Desktop timers help with productivity

One of my favorite productivity strategies is to set a timer and see how much I can get done before a buzzer sounds. I used to keep a timer from my days as a high school debater on my desk. It had a magnet on the back, and I just stuck it to my bulletin board when it wasn’t in use.

Then, I dropped my timer and the digital face distorted to only read 88:88. The thing was close to 20 years old, so I couldn’t be too upset that the $4 piece of equipment had failed.

To replace my beloved timer, I decided to download a program called Alarm Clock 2 by Robbie Hanson for my Mac. (A comparable program for the PC is XNote Stopwatch and you can find a review of the program on Texas-based professional organizer Lorie Marrero’s blog.) I chose Alarm Clock 2 because it is free to download and it does everything I want it to do.

There is an alarm feature (which I use to remind me to break for lunch), a timer (to help me stay focused on a task), and a stopwatch (to help me keep track of how I’m spending my time). I like that I can set the alarms and buzzers to be songs from my iTunes folder, and that I can have them change volume based on how long they have been “ringing.”

If you haven’t used a timer before to help you with your productivity, I highly recommend using one. After lunch, when my energy level takes a nose dive, I like to set the timer for 10 minutes and see if I can finish all of my filing before the music starts playing. I also set a timer during phone calls to help me stay on topic and keep the business call to under 15 minutes. I also like to make sure that I’m spending the majority of my day (close to 80 percent) behind my desk completing important tasks that help me to advance my goals. I know that I’m procrastinating or avoiding the big-picture items when less-important tasks start filling more than 20 percent of my work day.

Do you use a computer-based timer to help you be more productive? What program do you use and why do you like it? Share your experiences in the comments.

27 Comments for “Desktop timers help with productivity”

  1. posted by Polly on

    Zoomit is a free program from Microsoft that will do the same thing. http://www.snapfiles.com/get/zoomit.html

  2. posted by Kimberly on

    Thanks for the recommendation. I’ve been looking for a timer/alarm program. I’m ADD and timers really help me focus.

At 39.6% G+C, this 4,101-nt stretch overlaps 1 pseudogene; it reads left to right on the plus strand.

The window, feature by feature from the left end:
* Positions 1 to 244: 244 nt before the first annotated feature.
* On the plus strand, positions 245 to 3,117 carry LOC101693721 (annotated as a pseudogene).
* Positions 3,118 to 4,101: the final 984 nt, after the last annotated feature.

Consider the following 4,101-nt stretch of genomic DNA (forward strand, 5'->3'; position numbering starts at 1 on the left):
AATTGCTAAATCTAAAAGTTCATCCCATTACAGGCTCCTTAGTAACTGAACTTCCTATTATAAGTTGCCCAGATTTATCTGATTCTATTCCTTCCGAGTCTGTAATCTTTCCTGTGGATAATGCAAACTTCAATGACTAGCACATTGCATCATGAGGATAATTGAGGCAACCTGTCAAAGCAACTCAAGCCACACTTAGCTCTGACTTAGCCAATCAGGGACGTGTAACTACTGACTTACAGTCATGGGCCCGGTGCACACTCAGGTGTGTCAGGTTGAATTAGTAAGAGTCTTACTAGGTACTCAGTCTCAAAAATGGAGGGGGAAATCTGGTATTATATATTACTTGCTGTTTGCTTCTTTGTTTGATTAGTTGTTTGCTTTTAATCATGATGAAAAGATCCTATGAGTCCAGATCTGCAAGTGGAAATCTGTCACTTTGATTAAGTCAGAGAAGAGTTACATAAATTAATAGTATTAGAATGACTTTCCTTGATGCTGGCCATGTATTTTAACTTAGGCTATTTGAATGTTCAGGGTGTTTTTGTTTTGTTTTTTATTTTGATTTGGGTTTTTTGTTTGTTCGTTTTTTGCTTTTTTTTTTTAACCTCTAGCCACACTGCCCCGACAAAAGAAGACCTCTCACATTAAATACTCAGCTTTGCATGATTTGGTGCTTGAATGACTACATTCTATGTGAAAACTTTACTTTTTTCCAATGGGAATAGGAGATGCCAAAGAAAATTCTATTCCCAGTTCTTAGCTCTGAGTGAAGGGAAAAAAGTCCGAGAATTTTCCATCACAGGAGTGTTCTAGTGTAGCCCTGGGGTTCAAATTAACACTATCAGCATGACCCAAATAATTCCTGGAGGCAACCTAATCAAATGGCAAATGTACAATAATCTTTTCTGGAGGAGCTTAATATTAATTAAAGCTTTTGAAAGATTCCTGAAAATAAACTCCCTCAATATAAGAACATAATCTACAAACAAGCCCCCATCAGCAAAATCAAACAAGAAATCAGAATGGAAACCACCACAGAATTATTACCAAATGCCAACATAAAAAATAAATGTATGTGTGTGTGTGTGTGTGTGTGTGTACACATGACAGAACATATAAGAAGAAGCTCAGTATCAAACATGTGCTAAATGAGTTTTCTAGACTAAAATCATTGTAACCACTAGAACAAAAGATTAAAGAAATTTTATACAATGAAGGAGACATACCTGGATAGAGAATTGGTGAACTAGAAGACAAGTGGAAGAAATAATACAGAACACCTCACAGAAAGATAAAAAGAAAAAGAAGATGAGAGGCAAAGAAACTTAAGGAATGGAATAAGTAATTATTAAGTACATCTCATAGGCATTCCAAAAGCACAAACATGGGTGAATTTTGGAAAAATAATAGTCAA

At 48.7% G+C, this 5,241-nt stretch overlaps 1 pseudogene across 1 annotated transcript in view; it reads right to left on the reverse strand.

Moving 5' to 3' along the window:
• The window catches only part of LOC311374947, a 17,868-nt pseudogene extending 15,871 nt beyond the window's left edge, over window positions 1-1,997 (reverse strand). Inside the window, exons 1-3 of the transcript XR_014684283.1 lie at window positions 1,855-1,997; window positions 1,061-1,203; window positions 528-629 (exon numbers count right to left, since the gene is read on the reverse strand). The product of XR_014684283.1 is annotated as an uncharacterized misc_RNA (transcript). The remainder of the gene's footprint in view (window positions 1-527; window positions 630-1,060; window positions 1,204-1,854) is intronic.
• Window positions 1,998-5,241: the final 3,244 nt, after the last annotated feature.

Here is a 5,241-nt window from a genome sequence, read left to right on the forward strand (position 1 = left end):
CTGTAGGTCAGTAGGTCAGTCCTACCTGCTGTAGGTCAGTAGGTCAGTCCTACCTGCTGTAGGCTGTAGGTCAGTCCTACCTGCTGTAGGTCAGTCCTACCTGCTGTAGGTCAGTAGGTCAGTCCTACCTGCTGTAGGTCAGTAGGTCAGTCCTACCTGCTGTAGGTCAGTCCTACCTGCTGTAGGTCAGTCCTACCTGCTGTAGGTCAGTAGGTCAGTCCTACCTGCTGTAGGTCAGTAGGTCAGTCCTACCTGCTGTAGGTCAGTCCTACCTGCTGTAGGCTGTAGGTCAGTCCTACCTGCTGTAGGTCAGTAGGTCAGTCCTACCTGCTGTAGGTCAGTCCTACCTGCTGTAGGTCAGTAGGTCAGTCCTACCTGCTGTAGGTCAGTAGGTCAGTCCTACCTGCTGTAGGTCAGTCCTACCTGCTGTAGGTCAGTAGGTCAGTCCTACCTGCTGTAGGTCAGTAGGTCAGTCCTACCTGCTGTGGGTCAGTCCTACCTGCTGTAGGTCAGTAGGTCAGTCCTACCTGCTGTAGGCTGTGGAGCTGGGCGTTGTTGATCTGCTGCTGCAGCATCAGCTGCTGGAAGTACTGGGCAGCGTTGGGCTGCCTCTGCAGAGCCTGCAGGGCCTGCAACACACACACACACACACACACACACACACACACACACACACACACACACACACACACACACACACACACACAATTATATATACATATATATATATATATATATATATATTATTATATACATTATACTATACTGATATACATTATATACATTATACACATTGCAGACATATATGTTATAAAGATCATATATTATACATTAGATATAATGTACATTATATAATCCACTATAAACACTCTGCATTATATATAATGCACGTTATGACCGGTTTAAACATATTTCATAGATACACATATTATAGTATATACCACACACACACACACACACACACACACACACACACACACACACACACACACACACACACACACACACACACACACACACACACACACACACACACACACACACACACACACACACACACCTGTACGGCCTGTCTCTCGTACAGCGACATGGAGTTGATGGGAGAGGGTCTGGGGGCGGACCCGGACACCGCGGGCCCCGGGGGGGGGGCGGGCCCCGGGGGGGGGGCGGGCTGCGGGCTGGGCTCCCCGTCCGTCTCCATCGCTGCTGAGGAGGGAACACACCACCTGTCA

3. posted by Dan Philpott on

    I’ve had mixed results with computer-based timers. They are great in theory and very flexible but have some downsides. If you are in an office environment you can’t use a loud buzzer and often have to unmute the system to hear any alarm. If the work you are timing is on the computer it isn’t always easy to keep the timer on screen so you lose the ability to pace yourself against the time remaining. When I do use a computer-based timer my favored app is DCsoft’s GoalTime:

    http://www.dcsoft.com/products/goaltime/

    But what I really like using is Learning Resources Time Tracker. It’s a big standalone timer which is not easily lost. The alarm can be pretty loud which is great if you are moving around for your task. It has a digital display that shows time left. But what makes it my favorite tool is the large green/yellow/red lights indicating time left. This stop light motif is highly visible and easy to interpret on the fly:

    http://www.amazon.com/exec/obi.....tterer-20/

  4. posted by knitwych on

    Most – if not all – cell phones have alarm settings. I’d rather use that than download something else to run on my computer. Most phones have stopwatch functions, too, so you can see how long a certain task takes you to complete.

  5. posted by Josh Lynn on

    I use TimeLeft for Windows. It replaces your clock, allows for count-downs, stop watches, different clocks, “stickers” (like post-its), reminders, etc. It’s quick and small, if not the most visually appealing.

  6. posted by Christy on

    Google has a great online timer…it pops up over what your working on and makes a sound if you don’t mute it, It is on their gadgets and just search for alarm.

  7. posted by TuringTestFail on

    Logically, I think timers would be a good idea, and I’ve tried them but never really felt they helped me. After all, if you are really “following your passion”, do you really need help focusing? I guess my answer to that is no, I don’t. Interesting idea though. Maybe I’ll give it another try.

  8. posted by Adam on

    Great post! On Ubuntu (or Gnome in XWindows in general), I use timer-applet (http://timerapplet.sourceforge.net/) for these kinds of tasks. There is no alarm clock for a given time of day—only a timer, but I find that it often helps me stay on task.

  9. posted by Charlotte on

    I charge by the hour for my work, but I’m not always at a set location. I have a cheap timer (less that $5) that has a magnetic clip, which I set on my desk, stick to something metalic, or, most often, carry in my pocket or clipped to my waistband. I work for an hour (beep-beep) and take a 10 min. break.

    It has three timers, each with a different sound; one count-up timer; and a clock. I take it with me when I travel and use it for my alarm clock (e.g., if it is 9 pm and I want to be up by 7:30 am, I set a timer for 10 hours and 30 minutes. Then I set a second timer for 5 minutes later, just in case I sleep through the first beeps).

    I also use the same timer around the house when I’m doing laundry or cooking and even cleaning house. It helps me stay on task and on time. Instead of feeling like I’m a slave to the timer, I find that my income has increased because I charge for all time worked — and I have more spare time.

  10. posted by Danielle on

    Yay! A high school debater!